An agent from the Bureau of Customs (BOC) Anti-Illegal Drugs Task Force inspects a sample tablet intercepted from parcels containing an estimated three million pesos ($64,400) worth of ecstasy pills from Germany at the Ninoy Aquino International Airport, during a news briefing at the BOC headquarters in Pasay City, metro Manila, Philippines August 24, 2016. REUTERS/Romeo Ranoco(reuters_tickers)
MANILA (Reuters) - The Philippines government said on Wednesday it had summoned the Chinese ambassador earlier this week to explain reports that traffickers were bringing in narcotics from China, opening a new front in President Rodrigo Duterte's controversial war on drugs.
On Tuesday, the country's police chief told a Senate hearing that China, Taiwan and Hong Kong were major sources of illegal drugs, and Chinese triads were involved in trafficking.
Foreign Affairs Secretary Perfecto Yasay told a Senate hearing on Wednesday that the Chinese ambassador had been summoned for an explanation, and the government would also send a diplomatic communication to Beijing to "pursue this in a more aggressive note."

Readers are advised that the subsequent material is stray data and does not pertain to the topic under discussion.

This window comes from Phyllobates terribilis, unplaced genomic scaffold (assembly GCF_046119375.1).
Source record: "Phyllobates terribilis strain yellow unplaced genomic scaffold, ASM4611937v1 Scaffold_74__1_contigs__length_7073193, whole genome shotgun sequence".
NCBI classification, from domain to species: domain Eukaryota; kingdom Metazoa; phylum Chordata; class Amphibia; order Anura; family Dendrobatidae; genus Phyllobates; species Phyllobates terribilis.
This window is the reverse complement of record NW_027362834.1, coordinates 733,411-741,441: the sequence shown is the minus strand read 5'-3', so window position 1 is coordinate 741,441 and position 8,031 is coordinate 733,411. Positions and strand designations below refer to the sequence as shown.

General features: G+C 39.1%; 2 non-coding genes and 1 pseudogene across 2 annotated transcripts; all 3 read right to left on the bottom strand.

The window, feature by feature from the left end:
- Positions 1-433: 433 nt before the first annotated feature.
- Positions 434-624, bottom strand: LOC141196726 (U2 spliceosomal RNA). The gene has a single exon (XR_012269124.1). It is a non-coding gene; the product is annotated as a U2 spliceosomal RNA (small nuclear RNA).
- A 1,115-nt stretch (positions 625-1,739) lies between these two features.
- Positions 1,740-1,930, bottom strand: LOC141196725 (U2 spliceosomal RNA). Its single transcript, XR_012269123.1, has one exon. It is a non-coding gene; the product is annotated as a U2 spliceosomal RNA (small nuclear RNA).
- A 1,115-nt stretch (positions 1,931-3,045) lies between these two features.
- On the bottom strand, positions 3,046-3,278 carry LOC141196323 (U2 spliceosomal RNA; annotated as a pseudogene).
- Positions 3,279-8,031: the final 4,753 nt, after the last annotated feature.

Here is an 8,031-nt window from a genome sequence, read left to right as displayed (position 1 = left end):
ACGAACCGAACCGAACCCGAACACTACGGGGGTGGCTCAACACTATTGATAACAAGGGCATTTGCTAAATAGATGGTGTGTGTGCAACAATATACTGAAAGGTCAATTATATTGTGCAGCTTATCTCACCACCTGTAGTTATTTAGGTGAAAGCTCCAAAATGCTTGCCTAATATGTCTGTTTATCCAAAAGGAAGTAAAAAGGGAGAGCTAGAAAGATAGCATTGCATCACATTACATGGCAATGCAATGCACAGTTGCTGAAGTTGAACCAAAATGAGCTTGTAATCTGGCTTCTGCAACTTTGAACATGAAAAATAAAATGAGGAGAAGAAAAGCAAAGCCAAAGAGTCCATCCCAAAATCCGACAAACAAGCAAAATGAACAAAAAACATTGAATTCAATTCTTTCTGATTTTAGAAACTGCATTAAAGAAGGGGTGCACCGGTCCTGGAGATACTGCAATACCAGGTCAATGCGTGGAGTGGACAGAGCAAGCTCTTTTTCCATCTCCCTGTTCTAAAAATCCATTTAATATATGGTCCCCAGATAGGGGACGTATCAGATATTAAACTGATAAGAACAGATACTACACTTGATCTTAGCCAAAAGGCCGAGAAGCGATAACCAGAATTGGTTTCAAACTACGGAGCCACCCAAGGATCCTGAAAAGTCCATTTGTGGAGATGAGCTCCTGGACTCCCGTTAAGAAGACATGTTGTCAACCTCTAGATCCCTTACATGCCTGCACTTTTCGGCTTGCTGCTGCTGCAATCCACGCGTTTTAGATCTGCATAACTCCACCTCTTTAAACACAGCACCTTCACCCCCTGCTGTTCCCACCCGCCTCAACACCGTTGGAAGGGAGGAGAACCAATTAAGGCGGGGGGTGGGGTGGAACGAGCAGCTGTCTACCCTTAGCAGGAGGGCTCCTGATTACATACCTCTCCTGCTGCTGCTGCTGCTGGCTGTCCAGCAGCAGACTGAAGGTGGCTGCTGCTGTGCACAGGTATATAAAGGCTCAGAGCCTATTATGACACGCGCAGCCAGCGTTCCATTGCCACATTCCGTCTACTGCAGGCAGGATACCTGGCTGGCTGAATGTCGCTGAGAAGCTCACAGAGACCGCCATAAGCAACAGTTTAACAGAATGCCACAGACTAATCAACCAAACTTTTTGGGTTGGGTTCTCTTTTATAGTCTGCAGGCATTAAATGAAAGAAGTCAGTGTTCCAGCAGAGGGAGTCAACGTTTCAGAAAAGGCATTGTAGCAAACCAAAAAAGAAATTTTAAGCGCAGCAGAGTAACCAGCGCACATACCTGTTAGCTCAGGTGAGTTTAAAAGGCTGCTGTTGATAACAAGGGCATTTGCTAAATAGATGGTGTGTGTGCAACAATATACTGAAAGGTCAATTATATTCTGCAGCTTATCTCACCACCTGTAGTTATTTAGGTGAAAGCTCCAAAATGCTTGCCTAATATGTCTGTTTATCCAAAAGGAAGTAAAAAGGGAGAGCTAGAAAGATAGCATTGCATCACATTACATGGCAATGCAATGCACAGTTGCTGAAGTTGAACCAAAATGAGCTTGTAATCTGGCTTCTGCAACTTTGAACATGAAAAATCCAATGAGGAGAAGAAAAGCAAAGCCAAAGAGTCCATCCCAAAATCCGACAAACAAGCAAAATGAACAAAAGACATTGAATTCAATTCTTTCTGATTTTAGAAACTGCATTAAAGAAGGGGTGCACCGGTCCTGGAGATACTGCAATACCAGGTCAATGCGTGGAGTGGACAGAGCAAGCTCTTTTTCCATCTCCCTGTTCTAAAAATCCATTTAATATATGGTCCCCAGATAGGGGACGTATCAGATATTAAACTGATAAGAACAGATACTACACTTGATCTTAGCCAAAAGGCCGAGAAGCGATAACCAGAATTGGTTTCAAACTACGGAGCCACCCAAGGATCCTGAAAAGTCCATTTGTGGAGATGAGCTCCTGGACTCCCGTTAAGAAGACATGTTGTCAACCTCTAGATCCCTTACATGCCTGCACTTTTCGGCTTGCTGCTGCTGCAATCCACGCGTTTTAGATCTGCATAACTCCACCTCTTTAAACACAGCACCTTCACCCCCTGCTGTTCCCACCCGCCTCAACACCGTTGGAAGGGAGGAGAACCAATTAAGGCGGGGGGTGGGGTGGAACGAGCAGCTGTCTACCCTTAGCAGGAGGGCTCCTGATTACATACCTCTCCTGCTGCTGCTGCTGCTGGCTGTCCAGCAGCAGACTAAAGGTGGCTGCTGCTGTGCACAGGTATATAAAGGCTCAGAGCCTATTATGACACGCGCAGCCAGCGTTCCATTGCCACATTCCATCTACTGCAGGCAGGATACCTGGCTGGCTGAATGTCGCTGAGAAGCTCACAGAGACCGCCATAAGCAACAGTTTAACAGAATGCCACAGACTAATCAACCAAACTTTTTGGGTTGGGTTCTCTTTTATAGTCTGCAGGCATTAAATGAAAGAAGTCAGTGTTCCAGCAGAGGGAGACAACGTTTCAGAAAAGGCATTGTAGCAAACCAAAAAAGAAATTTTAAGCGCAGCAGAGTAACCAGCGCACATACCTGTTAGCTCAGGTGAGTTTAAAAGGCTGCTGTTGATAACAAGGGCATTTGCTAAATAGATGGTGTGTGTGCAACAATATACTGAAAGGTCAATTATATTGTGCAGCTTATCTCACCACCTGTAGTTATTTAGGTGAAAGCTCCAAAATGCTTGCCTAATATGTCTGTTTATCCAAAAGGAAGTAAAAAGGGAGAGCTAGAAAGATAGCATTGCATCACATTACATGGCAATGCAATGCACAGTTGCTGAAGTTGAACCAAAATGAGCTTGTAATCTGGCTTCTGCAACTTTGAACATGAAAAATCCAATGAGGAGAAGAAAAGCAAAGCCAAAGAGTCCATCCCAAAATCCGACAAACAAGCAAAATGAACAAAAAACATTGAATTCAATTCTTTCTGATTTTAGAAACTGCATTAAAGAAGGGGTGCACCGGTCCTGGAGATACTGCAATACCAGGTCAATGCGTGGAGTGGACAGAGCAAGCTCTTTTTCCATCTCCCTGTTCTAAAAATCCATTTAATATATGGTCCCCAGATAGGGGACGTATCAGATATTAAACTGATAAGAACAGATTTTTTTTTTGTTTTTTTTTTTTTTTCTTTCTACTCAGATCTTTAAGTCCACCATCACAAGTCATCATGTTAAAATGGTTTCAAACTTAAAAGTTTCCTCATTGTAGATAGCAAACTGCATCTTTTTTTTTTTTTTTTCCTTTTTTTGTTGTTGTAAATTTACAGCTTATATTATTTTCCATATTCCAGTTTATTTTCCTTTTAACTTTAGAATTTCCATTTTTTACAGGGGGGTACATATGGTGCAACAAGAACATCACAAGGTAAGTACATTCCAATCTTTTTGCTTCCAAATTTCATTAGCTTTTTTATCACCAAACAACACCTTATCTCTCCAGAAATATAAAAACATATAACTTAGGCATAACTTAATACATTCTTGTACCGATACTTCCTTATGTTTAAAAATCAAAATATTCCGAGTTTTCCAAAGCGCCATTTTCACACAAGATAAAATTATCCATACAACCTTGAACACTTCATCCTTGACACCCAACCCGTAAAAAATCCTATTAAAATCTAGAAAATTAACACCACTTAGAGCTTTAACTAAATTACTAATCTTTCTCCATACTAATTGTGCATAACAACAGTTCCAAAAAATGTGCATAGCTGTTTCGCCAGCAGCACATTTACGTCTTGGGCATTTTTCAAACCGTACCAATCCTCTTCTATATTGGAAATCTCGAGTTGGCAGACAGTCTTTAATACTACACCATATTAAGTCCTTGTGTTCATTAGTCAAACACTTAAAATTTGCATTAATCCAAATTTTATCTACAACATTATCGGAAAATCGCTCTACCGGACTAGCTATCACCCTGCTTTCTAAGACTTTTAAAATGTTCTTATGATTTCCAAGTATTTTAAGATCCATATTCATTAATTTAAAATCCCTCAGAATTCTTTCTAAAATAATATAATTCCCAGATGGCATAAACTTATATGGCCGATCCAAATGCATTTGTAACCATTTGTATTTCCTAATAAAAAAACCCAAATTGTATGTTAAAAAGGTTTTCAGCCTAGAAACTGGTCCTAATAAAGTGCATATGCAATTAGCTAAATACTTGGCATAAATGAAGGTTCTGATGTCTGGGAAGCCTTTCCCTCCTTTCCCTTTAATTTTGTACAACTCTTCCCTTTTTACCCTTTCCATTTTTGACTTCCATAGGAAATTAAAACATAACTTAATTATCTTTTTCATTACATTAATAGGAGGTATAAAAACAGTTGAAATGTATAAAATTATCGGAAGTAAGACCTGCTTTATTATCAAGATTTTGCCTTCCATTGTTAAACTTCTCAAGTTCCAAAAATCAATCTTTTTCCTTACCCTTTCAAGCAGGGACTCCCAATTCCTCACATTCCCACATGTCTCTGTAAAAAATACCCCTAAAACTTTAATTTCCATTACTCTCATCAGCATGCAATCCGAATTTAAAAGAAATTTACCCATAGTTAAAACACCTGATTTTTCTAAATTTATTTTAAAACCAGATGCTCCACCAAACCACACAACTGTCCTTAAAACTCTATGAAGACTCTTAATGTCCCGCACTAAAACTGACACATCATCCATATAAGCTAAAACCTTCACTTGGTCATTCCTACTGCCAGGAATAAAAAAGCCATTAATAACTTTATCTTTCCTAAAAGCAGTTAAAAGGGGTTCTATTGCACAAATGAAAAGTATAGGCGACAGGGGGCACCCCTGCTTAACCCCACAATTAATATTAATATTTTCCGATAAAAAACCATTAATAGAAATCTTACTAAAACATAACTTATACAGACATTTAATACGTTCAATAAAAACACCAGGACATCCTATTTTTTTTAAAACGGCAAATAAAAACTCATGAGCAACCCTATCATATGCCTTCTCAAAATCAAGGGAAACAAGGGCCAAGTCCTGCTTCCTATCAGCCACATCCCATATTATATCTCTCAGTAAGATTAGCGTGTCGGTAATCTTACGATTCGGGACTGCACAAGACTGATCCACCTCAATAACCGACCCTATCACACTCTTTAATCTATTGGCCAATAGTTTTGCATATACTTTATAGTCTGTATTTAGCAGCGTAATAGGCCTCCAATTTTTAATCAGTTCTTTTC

Speaking to Reuters, Yasay recounted his exchange with the envoy.
"(The ambassador) said that this is not true and I told him these reports are based on intelligence information, they have been validated so far as we are concerned, so I wanted a clarification from him," Yasay said.
More than 1,900 people have been killed in the anti-drugs campaign since Duterte, nicknamed "the Punisher", came to office seven weeks ago, according to the police, and nearly 700,000 drug users and drug peddlers have turned themselves in to escape the crackdown.
Speaking at a military base outside Manila on Wednesday, Duterte said China has offered to build rehabilitation centres for drug addicts in military camps and has invited the Philippine police chief to visit Beijing to see what equipment Chinese police use to fight drugs.
China imposes capital punishment on drug offences.
(Reporting by Neil Jerome Morales and Manolo Serapio Jr.; Writing by Karen Lema; Editing by Simon Cameron-Moore)